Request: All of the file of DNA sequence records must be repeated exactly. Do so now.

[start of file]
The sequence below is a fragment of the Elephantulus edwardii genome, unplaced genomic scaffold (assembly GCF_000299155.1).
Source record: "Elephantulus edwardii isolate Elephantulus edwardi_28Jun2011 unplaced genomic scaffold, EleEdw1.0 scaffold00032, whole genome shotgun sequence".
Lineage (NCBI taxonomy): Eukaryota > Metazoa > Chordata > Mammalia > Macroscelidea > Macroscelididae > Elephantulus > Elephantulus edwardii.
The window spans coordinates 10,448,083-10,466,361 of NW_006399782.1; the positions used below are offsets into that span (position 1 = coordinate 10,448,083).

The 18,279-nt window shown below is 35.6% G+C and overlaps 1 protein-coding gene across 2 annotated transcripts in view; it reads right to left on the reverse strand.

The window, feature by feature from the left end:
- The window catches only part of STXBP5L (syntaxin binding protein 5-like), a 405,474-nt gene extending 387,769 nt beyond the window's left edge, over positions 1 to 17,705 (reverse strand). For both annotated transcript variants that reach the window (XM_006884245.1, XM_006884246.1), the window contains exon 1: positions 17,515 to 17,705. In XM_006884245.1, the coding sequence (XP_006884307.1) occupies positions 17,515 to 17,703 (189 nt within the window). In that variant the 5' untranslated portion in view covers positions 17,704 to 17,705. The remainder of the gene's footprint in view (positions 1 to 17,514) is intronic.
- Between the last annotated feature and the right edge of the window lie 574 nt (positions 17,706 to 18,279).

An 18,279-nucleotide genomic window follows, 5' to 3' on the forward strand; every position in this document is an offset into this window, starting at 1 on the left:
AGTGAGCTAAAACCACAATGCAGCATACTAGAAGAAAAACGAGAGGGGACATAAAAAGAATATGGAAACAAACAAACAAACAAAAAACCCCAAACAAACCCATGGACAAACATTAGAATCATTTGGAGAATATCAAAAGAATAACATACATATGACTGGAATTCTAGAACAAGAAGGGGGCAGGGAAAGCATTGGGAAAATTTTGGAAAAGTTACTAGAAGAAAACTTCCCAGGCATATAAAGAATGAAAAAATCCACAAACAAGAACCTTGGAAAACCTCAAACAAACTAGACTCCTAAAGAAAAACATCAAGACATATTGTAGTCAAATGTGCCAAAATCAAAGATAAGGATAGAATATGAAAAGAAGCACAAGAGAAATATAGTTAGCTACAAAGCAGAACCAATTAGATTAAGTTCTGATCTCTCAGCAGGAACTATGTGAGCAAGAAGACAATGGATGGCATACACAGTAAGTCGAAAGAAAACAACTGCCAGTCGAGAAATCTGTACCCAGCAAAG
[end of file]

The sequence below is a fragment of the Elephantulus edwardii genome, unplaced genomic scaffold (assembly GCF_000299155.1).
Source record: "Elephantulus edwardii isolate Elephantulus edwardi_28Jun2011 unplaced genomic scaffold, EleEdw1.0 scaffold00032, whole genome shotgun sequence".
Lineage (NCBI taxonomy): Eukaryota > Metazoa > Chordata > Mammalia > Macroscelidea > Macroscelididae > Elephantulus > Elephantulus edwardii.
The window spans coordinates 10,448,083-10,466,361 of NW_006399782.1; the positions used below are offsets into that span (position 1 = coordinate 10,448,083).

The 18,279-nt window shown below is 35.6% G+C and overlaps 1 protein-coding gene across 2 annotated transcripts in view; it reads right to left on the reverse strand.

The window, feature by feature from the left end:
- The window catches only part of STXBP5L (syntaxin binding protein 5-like), a 405,474-nt gene extending 387,769 nt beyond the window's left edge, over positions 1 to 17,705 (reverse strand). For both annotated transcript variants that reach the window (XM_006884245.1, XM_006884246.1), the window contains exon 1: positions 17,515 to 17,705. In XM_006884245.1, the coding sequence (XP_006884307.1) occupies positions 17,515 to 17,703 (189 nt within the window). In that variant the 5' untranslated portion in view covers positions 17,704 to 17,705. The remainder of the gene's footprint in view (positions 1 to 17,514) is intronic.
- Between the last annotated feature and the right edge of the window lie 574 nt (positions 17,706 to 18,279).

An 18,279-nucleotide genomic window follows, 5' to 3' on the forward strand; every position in this document is an offset into this window, starting at 1 on the left:
AGTGAGCTAAAACCACAATGCAGCATACTAGAAGAAAAACGAGAGGGGACATAAAAAGAATATGGAAACAAACAAACAAACAAAAAACCCCAAACAAACCCATGGACAAACATTAGAATCATTTGGAGAATATCAAAAGAATAACATACATATGACTGGAATTCTAGAACAAGAAGGGGGCAGGGAAAGCATTGGGAAAATTTTGGAAAAGTTACTAGAAGAAAACTTCCCAGGCATATAAAGAATGAAAAAATCCACAAACAAGAACCTTGGAAAACCTCAAACAAACTAGACTCCTAAAGAAAAACATCAAGACATATTGTAGTCAAATGTGCCAAAATCAAAGATAAGGATAGAATATGAAAAGAAGCACAAGAGAAATATAGTTAGCTACAAAGCAGAACCAATTAGATTAAGTTCTGATCTCTCAGCAGGAACTATGTGAGCAAGAAGACAATGGATGGCATACACAGTAAGTCGAAAGAAAACAACTGCCAGTCGAGAAATCTGTACCCAGCAAAG